Tuesday, 26 July 2016

Now more than ever: in defence of aid

Ben Simms, THET CEO, reflects on the challenges we face as individuals engaging in the health partnership approach as we live through this tumultuous period in UK political history.
UK Volunteer in South Sudan with the Winchester-Yei Partnership
We are living in profoundly troubled and even toxic times, an age when our optimism and idealism is being tested to the hilt.
There is no escaping the fact that the vote to leave the European Union and the appointment of a new Secretary of State for International Development piles on new degrees of uncertainty about the future of the UK’s commitment to spend 0.7% of our Gross National Income on overseas development aid.

Britain is now one of just six wealthier countries to meet this long-standing UN target. In 2015, the UK donated £13.21 billion in overseas aid. It is a profound and impressive contribution, and I believe we are in a fight to ensure this commitment is kept.

Under this government I believe our chances are good. It is, after all, a 2015 Manifesto pledge. But there are others, joined by The Daily Mail, who would wish it away.

And what level of funding will 0.7% deliver if our economy contracts and the value of sterling falls? THET, a medium-sized charity, and our partners, are already feeling the effects of unfavourable exchange rates. It is deeply troubling.

The EU referendum and cabinet reshuffle has also delayed decision-making in DFID. 14 months in to the life of the current UK government we are still unclear about their intentions in relation to most aspects of their development expenditure – multilateral, bilateral and in relation to civil society.

One way of defending the aid commitment is to seize the opportunity provided with the adoption of the Sustainable Development Goals.

The SDGs are a useful communication tool. They are universal. It is just as important to address poverty in Caerphilly as we do in Mbale. It is not one or the other, either/or, over there or over here, it is simply, unequivocally, a fight to end poverty and improve health everywhere.

The SDGs point to the inter-connectedness of our world. As does the health partnership approach, with its emphasis on reciprocity and mutual benefit: the idea that all who engage in training health workers overseas benefit from the kind of professional growth that brings great benefits to our working lives back in the U.K.

However, a new rhetoric is emerging around ‘mutual benefit’ which risks distorting the purpose of aid. I am thinking in particular about the November 2015 publication 'UK aid: tackling global challenges in the national interest'. Here, poverty alleviation is listed as the fourth goal.

I am an enthusiast for the idea of recognising mutual benefit. THET’s new strategy places the concept of co-development at its heart. However, there is a risk, that in embracing the universality of the SDGs and defending the benefit we derive here in the UK from working overseas, aid priorities will be defined too much in terms of our own national interest, and not enough in favour of the governments and people of lower and middle-income countries.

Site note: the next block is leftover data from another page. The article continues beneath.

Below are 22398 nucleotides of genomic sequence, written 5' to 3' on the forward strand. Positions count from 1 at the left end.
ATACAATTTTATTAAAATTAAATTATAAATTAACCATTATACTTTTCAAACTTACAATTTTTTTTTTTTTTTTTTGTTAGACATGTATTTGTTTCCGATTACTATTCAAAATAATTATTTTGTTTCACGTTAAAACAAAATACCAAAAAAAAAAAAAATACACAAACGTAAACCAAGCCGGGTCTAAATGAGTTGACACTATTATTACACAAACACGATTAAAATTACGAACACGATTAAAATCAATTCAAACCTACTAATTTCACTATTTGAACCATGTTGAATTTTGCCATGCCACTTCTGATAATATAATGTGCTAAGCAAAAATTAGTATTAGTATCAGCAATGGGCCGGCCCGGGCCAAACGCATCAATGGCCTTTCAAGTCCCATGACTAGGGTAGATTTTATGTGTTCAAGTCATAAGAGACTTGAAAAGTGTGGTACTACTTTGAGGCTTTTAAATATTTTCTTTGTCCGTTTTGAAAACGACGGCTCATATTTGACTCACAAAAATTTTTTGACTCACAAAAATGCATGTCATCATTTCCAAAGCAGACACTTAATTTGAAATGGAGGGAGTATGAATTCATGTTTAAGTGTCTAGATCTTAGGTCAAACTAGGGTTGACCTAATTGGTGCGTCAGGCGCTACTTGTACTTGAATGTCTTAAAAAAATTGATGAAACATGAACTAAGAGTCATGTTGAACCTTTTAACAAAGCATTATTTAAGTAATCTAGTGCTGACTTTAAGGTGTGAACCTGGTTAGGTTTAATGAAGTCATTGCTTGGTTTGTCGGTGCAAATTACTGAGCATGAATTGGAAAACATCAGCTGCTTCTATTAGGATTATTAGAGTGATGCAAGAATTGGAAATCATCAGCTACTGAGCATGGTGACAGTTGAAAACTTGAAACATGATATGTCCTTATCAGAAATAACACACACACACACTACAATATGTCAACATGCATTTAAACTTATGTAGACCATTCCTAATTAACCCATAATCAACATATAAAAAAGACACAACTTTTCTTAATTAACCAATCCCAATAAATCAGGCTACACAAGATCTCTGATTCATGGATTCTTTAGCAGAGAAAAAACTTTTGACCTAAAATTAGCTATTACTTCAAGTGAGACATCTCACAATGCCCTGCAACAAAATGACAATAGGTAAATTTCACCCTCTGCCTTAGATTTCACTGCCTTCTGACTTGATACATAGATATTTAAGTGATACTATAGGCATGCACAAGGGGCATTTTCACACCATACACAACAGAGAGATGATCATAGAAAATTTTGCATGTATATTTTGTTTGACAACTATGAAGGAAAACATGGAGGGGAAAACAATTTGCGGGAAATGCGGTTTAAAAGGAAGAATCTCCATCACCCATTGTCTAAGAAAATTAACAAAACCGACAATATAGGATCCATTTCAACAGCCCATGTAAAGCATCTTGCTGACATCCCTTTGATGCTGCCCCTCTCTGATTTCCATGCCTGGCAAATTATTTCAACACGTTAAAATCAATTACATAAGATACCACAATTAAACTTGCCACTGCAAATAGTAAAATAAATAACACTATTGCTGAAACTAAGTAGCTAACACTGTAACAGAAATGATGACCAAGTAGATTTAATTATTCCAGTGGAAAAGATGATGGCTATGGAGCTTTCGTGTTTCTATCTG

A risk, in other words, that in defending aid from the attacks by the Daily Mail we’ll begin to think and sound too much like the Daily Mail.

It is therefore vital that those involved in health partnerships must be expert in striking the right balance. Alongside our clinical expertise we must be applying good international development practice. 

That is why THET has embarked on a journey of producing a policy paper which will articulate what the appropriate balance between UK national interest and benefit to aid-recipient countries should look like. This paper is being put together in collaboration with leading thinkers from the north and south, such as Lord Crisp, Professor Myles Wickstead, Jim Campbell at the World Health Organisation, and Dr Mliga from Tanzania.

The paper will be launched at our conference this October which will also throw light on striking the right balance through a series of peer-reviewed presentations.

The world is at a crossroads.

As individuals and institutions involved in the health partnership approach, we must:
  • Defend our historic 0.7% commitment to aid.
  • Promote the universality of the Sustainable Development Goals.
  • Strike the right balance between what we expect to give and what we hope to receive; I am unashamed in applying a mutual benefit lens to our work in global health, recognising the enormous benefit we derive as individuals and as UK institutions, but our work must be grounded in an analysis of what our host countries ask of us.

Now more than ever we must work with idealism to promote the value of aid, and to articulate a vision through health partnerships of how we all benefit from being part of a world bent on ending poverty.

This blog is based on a speech given at the Wales for Africa conference, which you can read on the THET website.